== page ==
This is what joint programming is all about, and the SET Plan is rightly considered a pioneer in this way of organising research.
In 2008, the Plan established a strategic framework and governance at EU level so that Member States, industry and the research community could all work together to develop and bring to market low-carbon energy technologies.
We should be proud of the SET Plan's achievements but there is still a lot of work to be done.
We need to develop in the coming decade a truly European research and innovation ecosystem in the energy sector that builds on national capacities and covers the entire innovation chain from blue sky research to market up-take measures.
Yes, this is very ambitious, but we have a good start with the European mechanisms that are already in place. I am thinking in particular of the European Industrial Initiatives and the European Energy Research Alliance of the SET Plan, the various European Technology Platforms and the European Institute of Innovation and Technology's KIC, InnoEnergy.
We need to build on these and strengthen their role in the EU research landscape.
But this is only one part of the challenge. We need to fuel this ecosystem with an increased coordination of national energy research and innovation policies and joint actions to deliver the common objectives more quickly and effectively.
Joint actions between the European Union, and the Member States and Associated Countries are an increasing priority of the SET Plan.
They have already produced some concrete results such as the first use of the ERA-NET Plus instrument to coordinate national funding for demonstration projects.
This ERA-NET Plus focuses on demonstrating the advanced bioenergy value chains prioritised in the SET Plan European Bioenergy Industrial Initiative through a joint call between eight countries. The call is expected to leverage around 100 million Euro of both private and public money from a European contribution of 15 million Euro.
This is the type of action that will make the SET Plan work and I encourage the Steering Group of the SET Plan to expand this approach.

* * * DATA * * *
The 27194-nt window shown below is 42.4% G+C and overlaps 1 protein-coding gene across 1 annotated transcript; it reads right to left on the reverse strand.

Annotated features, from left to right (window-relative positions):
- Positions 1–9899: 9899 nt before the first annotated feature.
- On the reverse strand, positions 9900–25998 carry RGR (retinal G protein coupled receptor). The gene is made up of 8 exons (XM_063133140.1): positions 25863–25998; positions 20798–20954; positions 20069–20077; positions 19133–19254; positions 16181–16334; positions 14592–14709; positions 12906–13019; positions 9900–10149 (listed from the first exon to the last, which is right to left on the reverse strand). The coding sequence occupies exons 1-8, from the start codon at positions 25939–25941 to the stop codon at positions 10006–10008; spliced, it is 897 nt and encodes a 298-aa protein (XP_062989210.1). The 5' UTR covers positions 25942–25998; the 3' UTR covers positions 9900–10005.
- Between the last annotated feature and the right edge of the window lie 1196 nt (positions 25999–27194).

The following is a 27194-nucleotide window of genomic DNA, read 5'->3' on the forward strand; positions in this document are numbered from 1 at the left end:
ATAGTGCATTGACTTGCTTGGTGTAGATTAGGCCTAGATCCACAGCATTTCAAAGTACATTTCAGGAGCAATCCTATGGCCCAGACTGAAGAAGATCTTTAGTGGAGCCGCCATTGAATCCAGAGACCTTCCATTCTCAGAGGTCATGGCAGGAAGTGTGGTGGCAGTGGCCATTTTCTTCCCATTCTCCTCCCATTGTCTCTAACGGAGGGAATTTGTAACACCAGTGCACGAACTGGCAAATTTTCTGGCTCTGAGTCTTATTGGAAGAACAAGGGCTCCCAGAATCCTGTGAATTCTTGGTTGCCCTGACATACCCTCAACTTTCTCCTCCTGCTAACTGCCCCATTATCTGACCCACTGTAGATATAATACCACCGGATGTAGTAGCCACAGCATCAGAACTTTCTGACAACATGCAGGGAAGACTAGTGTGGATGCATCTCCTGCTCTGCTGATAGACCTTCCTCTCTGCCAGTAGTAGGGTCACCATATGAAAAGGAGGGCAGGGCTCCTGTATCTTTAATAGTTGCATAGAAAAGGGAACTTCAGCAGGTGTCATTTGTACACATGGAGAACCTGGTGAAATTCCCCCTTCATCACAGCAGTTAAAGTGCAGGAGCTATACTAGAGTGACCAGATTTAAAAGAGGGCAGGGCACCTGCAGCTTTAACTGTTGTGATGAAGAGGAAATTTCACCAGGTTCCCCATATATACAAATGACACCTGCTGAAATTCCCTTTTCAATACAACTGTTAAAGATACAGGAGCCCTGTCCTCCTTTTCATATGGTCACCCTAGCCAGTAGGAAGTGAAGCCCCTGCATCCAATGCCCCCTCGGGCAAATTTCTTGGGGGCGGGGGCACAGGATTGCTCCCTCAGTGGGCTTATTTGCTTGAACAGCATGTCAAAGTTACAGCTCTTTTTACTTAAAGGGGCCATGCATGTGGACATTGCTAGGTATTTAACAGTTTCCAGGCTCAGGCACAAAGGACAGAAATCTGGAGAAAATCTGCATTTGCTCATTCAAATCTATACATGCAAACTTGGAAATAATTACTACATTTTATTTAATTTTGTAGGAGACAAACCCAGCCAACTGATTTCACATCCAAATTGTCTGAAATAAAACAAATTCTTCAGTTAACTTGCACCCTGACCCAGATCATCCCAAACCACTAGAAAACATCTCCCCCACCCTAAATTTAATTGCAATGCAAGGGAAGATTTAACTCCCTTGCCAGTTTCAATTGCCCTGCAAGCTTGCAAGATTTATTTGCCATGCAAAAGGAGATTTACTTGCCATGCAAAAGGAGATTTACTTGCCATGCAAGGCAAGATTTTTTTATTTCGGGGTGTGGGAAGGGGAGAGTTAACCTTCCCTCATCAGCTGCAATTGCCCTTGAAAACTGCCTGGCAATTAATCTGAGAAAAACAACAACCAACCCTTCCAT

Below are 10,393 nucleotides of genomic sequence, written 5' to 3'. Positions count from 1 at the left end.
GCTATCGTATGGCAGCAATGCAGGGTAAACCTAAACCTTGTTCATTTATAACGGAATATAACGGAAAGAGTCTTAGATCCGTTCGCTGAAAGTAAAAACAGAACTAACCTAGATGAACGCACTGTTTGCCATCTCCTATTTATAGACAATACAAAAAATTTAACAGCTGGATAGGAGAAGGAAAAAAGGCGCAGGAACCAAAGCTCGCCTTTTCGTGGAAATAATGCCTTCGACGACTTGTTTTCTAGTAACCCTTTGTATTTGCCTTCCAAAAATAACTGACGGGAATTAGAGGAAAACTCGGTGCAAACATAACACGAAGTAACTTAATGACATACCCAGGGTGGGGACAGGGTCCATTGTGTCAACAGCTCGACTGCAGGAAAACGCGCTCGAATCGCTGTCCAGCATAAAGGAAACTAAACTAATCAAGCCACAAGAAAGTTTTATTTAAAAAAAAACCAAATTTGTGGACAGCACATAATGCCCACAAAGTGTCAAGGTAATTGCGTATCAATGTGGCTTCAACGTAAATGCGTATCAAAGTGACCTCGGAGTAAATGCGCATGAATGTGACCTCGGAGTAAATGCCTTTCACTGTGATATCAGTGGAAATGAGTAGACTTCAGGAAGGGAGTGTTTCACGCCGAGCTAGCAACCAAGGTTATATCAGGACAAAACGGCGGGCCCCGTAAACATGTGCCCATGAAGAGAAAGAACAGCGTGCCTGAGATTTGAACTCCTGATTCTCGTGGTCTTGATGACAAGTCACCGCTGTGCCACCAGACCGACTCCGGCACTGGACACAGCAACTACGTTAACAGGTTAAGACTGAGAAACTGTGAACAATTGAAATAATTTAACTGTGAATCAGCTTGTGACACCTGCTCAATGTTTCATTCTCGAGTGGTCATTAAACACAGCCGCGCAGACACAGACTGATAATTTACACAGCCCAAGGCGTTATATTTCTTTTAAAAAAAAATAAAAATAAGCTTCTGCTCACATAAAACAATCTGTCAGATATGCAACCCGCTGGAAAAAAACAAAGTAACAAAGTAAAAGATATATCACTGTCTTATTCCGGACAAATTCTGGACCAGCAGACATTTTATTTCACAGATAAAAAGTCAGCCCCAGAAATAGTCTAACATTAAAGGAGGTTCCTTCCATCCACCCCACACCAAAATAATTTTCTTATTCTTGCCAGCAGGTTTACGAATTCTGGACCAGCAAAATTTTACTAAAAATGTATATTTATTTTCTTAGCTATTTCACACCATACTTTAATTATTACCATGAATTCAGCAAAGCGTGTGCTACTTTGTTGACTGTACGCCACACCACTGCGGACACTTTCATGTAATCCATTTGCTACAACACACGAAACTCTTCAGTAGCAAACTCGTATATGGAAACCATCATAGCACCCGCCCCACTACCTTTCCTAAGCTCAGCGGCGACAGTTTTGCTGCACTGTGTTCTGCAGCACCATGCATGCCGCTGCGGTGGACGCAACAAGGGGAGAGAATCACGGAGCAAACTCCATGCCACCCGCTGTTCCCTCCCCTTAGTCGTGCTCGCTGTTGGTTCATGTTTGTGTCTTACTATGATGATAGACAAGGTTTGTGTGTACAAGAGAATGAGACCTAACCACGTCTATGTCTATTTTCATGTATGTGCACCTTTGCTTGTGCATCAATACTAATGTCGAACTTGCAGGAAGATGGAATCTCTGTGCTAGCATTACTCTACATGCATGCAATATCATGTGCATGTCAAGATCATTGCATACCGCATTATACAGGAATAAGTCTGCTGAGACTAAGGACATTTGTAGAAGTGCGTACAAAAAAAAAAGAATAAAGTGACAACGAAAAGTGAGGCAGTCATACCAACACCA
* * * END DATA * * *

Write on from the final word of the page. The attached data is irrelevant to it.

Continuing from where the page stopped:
I am also aware of Member States' interest in a more ‘multilateral’ approach where each partner in a joint project receives funding from its respective national funding agency.
I can only encourage you to keep pursuing these innovative and promising ways of joining our forces and resources together.
Here again, the SET Plan is quite advanced with the European Energy Research Alliance (EERA).
The EERA is now a vibrant initiative with 13 Joint Research Programmes already launched and more than 150 research organisations participating. You have worked hard to get this far and now you need to deliver and show that working together brings real added value.
The EERA is an excellent example of Joint Programming in practice.
In my speech to the Joint Programming conference here in February under the Irish Presidency, I specifically mentioned the EERA, which I believe can provide lessons to joint programmes in other areas of research. This is particularly important for institutional funding, which is something that is missing in many other joint programmes.
My overall message on joint programming is that we need to collectively move from setting agendas to full implementation.
The Commission is of course fully ready to support this implementation, including through Horizon 2020. But the main funding for implementation must come from Member State programmes, which should be aligned with the agreed European level priorities.